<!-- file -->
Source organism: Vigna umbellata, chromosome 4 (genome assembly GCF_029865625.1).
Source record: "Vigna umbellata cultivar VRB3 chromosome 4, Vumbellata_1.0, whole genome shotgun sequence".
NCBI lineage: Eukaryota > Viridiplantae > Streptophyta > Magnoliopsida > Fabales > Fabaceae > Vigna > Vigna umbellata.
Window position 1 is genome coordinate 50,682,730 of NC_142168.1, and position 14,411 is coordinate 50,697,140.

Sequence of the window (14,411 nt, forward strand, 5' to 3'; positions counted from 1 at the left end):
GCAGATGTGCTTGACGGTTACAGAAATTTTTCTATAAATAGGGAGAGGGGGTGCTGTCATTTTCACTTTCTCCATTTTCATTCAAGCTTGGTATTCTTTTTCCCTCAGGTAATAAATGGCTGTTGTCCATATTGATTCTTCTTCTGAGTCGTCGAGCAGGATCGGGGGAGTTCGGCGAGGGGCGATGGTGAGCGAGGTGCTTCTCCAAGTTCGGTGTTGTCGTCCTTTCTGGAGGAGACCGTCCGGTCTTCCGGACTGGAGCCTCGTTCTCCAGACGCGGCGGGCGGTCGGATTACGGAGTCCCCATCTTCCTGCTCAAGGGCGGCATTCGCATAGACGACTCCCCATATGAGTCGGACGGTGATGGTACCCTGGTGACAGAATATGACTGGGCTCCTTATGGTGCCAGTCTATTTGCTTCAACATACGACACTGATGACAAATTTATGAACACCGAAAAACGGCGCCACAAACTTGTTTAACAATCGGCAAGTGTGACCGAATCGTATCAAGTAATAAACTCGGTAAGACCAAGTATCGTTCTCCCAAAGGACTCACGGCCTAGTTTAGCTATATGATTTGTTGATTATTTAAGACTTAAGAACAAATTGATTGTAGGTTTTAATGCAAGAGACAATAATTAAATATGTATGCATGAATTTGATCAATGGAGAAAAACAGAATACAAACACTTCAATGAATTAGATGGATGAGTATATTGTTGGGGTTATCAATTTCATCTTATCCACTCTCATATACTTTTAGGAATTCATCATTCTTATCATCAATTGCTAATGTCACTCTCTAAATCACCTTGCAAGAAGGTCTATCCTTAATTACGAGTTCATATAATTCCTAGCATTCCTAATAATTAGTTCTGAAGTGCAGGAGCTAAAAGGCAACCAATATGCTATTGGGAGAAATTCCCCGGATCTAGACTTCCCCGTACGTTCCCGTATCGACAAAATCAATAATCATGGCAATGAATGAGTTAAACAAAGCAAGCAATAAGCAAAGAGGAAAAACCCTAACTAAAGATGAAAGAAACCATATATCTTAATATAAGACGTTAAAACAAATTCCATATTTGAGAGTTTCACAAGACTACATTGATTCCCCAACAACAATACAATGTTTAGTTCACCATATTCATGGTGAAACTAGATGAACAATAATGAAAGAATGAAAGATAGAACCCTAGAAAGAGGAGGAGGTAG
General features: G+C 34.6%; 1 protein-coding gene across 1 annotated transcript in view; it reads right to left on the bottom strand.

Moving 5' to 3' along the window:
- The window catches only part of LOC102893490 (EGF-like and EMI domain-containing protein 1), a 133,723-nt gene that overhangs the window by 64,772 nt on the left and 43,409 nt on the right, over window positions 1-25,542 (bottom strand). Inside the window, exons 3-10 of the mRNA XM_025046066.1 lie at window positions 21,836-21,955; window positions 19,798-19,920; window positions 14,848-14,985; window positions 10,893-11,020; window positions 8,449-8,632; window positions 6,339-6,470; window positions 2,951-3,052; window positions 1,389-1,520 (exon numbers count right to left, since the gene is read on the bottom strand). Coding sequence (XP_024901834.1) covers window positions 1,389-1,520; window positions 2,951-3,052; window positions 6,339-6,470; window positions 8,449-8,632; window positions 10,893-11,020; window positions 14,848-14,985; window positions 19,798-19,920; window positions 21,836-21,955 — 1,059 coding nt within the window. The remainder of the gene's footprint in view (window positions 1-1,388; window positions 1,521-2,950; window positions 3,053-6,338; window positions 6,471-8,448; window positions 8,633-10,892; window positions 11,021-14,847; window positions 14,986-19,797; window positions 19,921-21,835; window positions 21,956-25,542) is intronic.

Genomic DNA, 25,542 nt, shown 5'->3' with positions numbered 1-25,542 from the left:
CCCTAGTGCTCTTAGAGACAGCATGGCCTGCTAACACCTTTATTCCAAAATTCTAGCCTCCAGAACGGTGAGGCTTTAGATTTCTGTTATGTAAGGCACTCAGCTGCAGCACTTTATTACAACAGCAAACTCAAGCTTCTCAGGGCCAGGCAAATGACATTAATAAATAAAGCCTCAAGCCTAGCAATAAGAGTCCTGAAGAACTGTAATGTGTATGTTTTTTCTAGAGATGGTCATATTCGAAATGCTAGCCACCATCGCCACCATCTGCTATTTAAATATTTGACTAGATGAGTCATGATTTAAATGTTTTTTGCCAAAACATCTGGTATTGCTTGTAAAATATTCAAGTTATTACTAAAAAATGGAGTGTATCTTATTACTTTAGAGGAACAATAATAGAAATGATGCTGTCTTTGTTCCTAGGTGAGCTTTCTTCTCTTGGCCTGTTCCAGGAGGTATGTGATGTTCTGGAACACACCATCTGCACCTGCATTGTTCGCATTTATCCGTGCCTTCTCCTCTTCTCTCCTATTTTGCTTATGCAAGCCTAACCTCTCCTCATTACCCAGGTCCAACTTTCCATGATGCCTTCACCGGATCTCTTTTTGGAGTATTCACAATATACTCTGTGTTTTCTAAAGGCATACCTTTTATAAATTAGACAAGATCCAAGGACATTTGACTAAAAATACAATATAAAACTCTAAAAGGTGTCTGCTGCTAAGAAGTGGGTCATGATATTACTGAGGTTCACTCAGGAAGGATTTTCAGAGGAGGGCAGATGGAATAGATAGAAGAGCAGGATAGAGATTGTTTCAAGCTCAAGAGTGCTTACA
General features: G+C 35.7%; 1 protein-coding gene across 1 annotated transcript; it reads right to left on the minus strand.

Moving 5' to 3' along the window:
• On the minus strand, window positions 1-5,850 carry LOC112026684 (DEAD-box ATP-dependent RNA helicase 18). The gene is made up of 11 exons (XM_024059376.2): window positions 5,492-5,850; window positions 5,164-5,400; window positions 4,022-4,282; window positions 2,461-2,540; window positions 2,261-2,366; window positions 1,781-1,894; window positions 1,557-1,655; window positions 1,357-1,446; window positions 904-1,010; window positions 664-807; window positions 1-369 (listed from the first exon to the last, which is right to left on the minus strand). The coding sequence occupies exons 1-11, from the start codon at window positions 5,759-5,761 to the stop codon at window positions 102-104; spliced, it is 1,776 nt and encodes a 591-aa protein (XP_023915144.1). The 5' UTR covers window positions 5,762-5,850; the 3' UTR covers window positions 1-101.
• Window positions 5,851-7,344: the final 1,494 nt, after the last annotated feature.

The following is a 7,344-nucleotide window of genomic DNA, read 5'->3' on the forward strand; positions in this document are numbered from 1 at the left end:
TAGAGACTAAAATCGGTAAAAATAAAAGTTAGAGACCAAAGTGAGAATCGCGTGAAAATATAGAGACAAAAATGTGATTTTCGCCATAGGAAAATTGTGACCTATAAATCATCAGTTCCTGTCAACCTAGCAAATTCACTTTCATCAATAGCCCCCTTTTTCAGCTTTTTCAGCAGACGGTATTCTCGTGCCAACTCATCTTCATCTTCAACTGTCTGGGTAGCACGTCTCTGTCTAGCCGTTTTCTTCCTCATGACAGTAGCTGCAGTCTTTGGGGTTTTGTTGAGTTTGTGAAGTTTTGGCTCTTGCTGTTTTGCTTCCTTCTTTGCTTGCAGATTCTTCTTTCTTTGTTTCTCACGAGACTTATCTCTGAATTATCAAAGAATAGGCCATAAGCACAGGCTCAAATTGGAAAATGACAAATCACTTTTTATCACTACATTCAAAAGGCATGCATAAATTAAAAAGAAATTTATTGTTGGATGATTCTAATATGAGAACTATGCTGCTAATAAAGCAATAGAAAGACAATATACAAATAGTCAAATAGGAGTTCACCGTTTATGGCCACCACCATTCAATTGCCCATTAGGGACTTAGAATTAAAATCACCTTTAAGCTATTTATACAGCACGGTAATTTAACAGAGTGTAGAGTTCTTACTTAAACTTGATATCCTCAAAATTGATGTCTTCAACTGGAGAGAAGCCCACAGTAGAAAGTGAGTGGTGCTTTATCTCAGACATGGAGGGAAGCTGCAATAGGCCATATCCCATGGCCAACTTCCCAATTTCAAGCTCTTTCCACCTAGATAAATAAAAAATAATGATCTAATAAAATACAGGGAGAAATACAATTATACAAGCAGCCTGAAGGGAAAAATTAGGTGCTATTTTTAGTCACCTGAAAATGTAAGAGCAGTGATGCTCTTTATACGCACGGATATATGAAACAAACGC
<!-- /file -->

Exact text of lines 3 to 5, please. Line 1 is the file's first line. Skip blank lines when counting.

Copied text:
NCBI lineage: Eukaryota > Viridiplantae > Streptophyta > Magnoliopsida > Fabales > Fabaceae > Vigna > Vigna umbellata.
Window position 1 is genome coordinate 50,682,730 of NC_142168.1, and position 14,411 is coordinate 50,697,140.

Sequence of the window (14,411 nt, forward strand, 5' to 3'; positions counted from 1 at the left end):